Caremark and Compliance: A Twenty-Year Lookback
Volume 90, No. 4, Summer 2018
By Donald C. Langevoort [PDF]

There is a lively academic debate over whether Caremark’s causal impact on the unmistakable growth curve of compliance has been overstated. After all, the holding in the decision (approving a de minimis settlement) was that the standard for holding directors of Delaware corporations liable for monetary damages under a test requiring “sustained or systematic failure . . . to exercise oversight” would be exceedingly hard for plaintiffs to prove, which is not a particularly threatening message. Plus, federal law had already been trending strongly in the direction of a robust corporate compliance obligation in many disparate fields of regulation (for example, antitrust, financial services, healthcare, and defense contracting) and—as Caremark duly noted—the Organizational Sentencing Guidelines had made the presence and quality of compliance (including board oversight) a substantial factor in the size and severity of any federal penalty for criminal wrongdoing.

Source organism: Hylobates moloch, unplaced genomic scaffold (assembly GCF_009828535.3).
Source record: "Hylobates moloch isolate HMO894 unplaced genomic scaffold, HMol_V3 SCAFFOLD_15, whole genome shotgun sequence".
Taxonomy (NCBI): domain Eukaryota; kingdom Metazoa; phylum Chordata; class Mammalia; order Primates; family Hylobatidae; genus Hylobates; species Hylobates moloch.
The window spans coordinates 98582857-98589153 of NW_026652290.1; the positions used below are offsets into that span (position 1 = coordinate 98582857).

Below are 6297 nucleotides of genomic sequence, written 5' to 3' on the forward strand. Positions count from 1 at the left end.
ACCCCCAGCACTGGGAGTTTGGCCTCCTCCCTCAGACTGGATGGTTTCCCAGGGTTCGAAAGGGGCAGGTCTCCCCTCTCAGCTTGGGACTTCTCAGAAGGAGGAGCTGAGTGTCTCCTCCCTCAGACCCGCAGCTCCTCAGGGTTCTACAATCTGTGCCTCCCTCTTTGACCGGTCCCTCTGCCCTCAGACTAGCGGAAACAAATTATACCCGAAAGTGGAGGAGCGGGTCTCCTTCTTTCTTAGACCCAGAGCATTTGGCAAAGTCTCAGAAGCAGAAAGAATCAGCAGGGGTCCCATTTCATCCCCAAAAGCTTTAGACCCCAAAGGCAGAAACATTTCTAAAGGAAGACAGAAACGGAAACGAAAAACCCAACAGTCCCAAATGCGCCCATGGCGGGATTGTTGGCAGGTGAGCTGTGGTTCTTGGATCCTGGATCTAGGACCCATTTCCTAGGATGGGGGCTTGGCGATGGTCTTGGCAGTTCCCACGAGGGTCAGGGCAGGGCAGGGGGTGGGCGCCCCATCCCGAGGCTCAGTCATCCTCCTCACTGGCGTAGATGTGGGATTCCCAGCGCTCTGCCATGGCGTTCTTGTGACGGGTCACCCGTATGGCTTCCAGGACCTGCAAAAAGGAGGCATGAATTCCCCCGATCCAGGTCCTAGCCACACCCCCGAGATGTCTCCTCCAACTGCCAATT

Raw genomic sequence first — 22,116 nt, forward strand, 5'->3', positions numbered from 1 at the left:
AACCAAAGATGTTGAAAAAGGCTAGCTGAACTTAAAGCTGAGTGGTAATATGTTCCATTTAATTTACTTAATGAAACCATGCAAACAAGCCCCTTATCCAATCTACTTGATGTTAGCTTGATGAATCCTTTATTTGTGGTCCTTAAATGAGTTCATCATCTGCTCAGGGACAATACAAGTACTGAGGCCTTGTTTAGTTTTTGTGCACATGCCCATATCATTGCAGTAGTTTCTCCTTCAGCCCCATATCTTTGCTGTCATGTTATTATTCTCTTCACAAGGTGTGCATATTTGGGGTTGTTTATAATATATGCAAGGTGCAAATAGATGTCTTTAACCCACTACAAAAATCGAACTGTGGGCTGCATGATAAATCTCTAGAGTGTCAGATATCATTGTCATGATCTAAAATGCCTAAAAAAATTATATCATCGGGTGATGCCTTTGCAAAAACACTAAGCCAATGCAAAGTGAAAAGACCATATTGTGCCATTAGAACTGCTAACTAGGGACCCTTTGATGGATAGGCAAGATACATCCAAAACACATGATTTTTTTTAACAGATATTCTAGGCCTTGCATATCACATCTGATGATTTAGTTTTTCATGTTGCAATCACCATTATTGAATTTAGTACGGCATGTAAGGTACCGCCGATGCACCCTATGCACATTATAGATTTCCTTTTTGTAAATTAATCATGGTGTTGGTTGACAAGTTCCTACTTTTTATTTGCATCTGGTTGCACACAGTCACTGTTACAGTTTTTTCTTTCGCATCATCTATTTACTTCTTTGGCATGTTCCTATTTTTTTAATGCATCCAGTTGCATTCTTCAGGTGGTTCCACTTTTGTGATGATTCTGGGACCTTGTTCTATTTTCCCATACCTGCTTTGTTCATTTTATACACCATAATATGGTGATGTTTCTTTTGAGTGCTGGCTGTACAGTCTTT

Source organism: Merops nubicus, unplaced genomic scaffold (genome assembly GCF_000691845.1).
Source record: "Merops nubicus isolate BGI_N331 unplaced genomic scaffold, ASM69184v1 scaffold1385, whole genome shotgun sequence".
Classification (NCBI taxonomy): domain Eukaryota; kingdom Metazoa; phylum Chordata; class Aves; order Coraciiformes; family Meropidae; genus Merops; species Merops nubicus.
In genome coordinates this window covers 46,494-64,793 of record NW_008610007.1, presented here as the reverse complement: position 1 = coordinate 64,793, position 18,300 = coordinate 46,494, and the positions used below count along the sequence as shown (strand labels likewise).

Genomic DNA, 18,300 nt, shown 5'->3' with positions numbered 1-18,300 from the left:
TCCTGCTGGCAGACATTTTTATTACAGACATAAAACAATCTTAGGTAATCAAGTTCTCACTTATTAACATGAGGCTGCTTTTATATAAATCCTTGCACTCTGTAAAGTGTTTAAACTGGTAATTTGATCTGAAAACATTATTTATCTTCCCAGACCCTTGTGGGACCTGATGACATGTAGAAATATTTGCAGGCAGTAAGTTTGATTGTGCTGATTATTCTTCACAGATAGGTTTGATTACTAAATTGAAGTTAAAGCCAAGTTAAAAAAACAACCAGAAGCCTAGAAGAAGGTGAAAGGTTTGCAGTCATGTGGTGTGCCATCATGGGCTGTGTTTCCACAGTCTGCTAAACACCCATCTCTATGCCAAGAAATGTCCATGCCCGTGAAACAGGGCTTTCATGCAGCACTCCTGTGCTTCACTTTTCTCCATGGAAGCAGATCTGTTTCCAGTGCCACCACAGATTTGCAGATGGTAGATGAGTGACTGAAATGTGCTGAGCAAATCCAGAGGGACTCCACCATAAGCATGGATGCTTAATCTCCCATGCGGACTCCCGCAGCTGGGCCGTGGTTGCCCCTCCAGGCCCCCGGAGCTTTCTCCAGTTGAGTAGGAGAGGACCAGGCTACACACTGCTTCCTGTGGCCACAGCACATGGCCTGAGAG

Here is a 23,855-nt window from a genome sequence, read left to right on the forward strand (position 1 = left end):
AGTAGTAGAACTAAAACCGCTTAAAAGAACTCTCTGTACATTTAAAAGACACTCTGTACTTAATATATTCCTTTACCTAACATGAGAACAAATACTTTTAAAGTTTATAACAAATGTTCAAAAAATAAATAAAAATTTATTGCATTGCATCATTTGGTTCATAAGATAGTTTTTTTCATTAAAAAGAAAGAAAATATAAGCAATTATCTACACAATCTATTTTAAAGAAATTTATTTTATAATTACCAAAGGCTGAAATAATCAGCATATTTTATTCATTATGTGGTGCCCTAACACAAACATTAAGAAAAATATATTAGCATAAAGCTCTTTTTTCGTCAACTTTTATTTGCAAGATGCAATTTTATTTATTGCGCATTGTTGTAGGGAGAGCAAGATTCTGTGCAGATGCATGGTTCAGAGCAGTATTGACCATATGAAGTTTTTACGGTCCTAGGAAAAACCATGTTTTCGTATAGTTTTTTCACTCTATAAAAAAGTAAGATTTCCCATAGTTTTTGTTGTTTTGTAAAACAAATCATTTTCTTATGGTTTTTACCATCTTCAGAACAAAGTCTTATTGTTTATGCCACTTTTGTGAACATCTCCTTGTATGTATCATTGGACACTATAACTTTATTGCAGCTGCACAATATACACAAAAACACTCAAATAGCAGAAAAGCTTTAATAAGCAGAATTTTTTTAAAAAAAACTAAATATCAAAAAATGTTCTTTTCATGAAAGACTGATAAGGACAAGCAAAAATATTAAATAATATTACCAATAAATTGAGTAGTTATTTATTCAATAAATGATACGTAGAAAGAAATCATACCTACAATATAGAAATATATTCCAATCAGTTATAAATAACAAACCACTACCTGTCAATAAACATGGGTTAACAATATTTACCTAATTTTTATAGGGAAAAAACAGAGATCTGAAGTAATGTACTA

Donald C. Langevoort is the Thomas Aquinas Reynolds Professor of Law at Georgetown University Law Center.